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Home > About the Chesapeake > Exploring the Bay > Chesapeake Bay Waterfowl > Types of Waterfowl > Gadwall
Gadwall (Anas strepera)
Gadwall
Overview:

Medium-sized dabbling duck 18” to 21” long. Drakes are tannish gray with a light brown head and black rump, while hens have a speckled, “tweedy” brown plumage. Both sexes have yellow legs and a bright white patch on the trailing edge of the wing.

Habitat:

Marshes, mainly along the Eastern Shore.

Range:

Gadwalls breed across a wide swath from southern Alaska to western Canada and the northern American Midwest, wintering in many places in the U.S. including Chesapeake Bay.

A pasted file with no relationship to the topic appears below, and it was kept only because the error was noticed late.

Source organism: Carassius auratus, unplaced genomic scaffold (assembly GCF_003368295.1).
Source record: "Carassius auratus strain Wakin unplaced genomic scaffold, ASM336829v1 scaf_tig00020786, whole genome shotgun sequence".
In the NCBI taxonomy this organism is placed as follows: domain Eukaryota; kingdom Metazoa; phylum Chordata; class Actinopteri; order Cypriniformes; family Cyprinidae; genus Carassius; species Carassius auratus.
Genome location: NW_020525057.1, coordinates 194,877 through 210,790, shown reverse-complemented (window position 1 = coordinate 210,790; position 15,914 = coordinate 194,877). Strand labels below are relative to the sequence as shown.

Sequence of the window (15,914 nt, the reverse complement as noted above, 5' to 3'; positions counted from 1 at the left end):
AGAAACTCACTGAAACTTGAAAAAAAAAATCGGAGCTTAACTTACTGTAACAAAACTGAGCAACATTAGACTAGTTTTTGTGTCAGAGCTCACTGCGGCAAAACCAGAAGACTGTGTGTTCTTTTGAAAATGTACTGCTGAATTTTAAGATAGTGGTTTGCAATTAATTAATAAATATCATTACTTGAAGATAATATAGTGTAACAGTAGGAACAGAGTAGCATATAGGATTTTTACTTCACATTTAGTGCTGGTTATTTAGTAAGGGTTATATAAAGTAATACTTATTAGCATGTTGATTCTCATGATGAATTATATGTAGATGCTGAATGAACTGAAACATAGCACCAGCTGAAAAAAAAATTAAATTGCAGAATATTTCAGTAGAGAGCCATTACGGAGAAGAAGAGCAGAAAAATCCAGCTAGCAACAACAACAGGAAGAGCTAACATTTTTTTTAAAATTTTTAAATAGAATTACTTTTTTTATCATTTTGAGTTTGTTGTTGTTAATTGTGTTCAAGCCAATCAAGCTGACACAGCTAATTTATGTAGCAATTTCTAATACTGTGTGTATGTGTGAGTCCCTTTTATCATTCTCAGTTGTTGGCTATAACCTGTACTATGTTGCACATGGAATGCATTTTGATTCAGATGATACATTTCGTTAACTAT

Diet:

Aquatic plants.

Call:

Quacking, whistling, squirrel-like chatter. Listen to a sample (Requires RealPlayer)

Cool Facts:

Although wintering gadwalls are not particularly abundant on the Bay, this species once was the most widely distributed waterfowl in the world (a distinction now held by mallards). For Bay birders, the gadwall’s elegantly muted plumage and relative rarity make a gadwall sighting a pleasant surprise.

The decoy pictured is from the collection of the Ward Museum of Wildfowl Art and was photographed by Middleton Evans. Waterfowl sounds are courtesy of the Macaulay Lab of the Cornell Lab of Ornithology.


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